Broadcast Nonstandard Txs Quickly [Bitcoin]


NB: This document is better read from github, due to fomatting issues with the code.

So, I recently wanted to broadcast a nonstandard tx and didn’t want to wait for full blockchain sync on my dev machine.

I knew that Eligius supports the Free Tx Relay Policy, and that I’d sent them nonstandard txs before, but all the IPs I could find weren’t accepting connections. Finally I found 68.168.105.168 and was able to connect and broadcast the message. Later I realised you can search getaddr.bitnodes.io for ‘eligius’ to find nodes.

This is a great start, but we still need to send the transaction. By default Bitcoin Core does not relay transactions that:

  • Are nonstandard
  • Contain outputs not in the current UTXO set

At this point we are going to need to compile a version of Bitcoin Core. We will need to address the above two problems to broadcast a transaction. The second problem is included so we don’t have to download the whole blockchain, allowing us to relay pretty much anything.

The first section of code to change is IsStandard() in script\standard.cpp. Source Link. The quickest way to fix this is add a return true; at the top of the function like so:

bool IsStandard(const CScript& scriptPubKey, txnouttype& whichType)
{
    return true;
    vector<valtype> vSolutions;
    if (!Solver(scriptPubKey, whichType, vSolutions))
    <snip>

Sweet, now all transactions are standard for our node. The next part is to relay transactions even when we can’t validate the outputs they spend. When troubleshooting before I ran into this error message being thrown. To avoid more debugging I figured the best thing to do was just rip the whole block of code out. That is to say this:

<snip>
    bool fHaveChain = existingCoins && existingCoins->nHeight < 1000000000;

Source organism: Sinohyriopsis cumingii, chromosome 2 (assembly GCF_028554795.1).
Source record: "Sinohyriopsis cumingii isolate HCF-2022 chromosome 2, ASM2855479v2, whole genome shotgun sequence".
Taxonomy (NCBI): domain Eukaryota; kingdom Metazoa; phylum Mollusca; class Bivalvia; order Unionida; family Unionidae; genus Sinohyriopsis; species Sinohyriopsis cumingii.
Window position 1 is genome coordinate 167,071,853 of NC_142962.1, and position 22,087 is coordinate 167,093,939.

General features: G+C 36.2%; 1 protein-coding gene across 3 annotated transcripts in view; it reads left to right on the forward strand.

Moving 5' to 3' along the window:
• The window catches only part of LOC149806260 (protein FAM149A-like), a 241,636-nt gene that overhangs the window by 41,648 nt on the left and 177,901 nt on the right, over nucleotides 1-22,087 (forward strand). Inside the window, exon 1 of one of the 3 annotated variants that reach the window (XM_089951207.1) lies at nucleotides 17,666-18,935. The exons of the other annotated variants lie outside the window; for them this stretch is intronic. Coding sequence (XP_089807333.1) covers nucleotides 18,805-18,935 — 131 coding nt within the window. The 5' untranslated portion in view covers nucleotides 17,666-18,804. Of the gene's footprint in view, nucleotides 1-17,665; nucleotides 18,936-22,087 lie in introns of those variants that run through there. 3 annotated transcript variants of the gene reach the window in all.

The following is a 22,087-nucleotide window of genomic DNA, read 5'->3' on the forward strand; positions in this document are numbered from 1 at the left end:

if (!fHaveMempool && !fHaveChain) {
        // push to local node and sync with wallets
        CValidationState state;
        bool fMissingInputs;
        if (!AcceptToMemoryPool(mempool, state, tx, false, &fMissingInputs, !fOverrideFees)) {
            if (state.IsInvalid()) {
                throw JSONRPCError(RPC_TRANSACTION_REJECTED, strprintf("%i: %s", state.GetRejectCode(), state.GetRejectReason()));
            } else {
                if (fMissingInputs) {
                    throw JSONRPCError(RPC_TRANSACTION_ERROR, "Missing inputs");
                }
                throw JSONRPCError(RPC_TRANSACTION_ERROR, state.GetRejectReason());
            }
        }
    } else if (fHaveChain) {
        throw JSONRPCError(RPC_TRANSACTION_ALREADY_IN_CHAIN, "transaction already in block chain");
    }
    RelayTransaction(tx);
<snip>

Becomes this:

<snip>
    bool fHaveChain = existingCoins && existingCoins->nHeight < 1000000000;
    RelayTransaction(tx);
<snip>

So, all that’s left to do is compile bitcoind, run it with -connect=68.168.105.168, wait for the connection to initialize (which can be checked with bitcoin-cli getpeerinfo) and then sendrawtransaction when you’ve confirmed the connection. If all goes well the tx will appear in the next eligius block!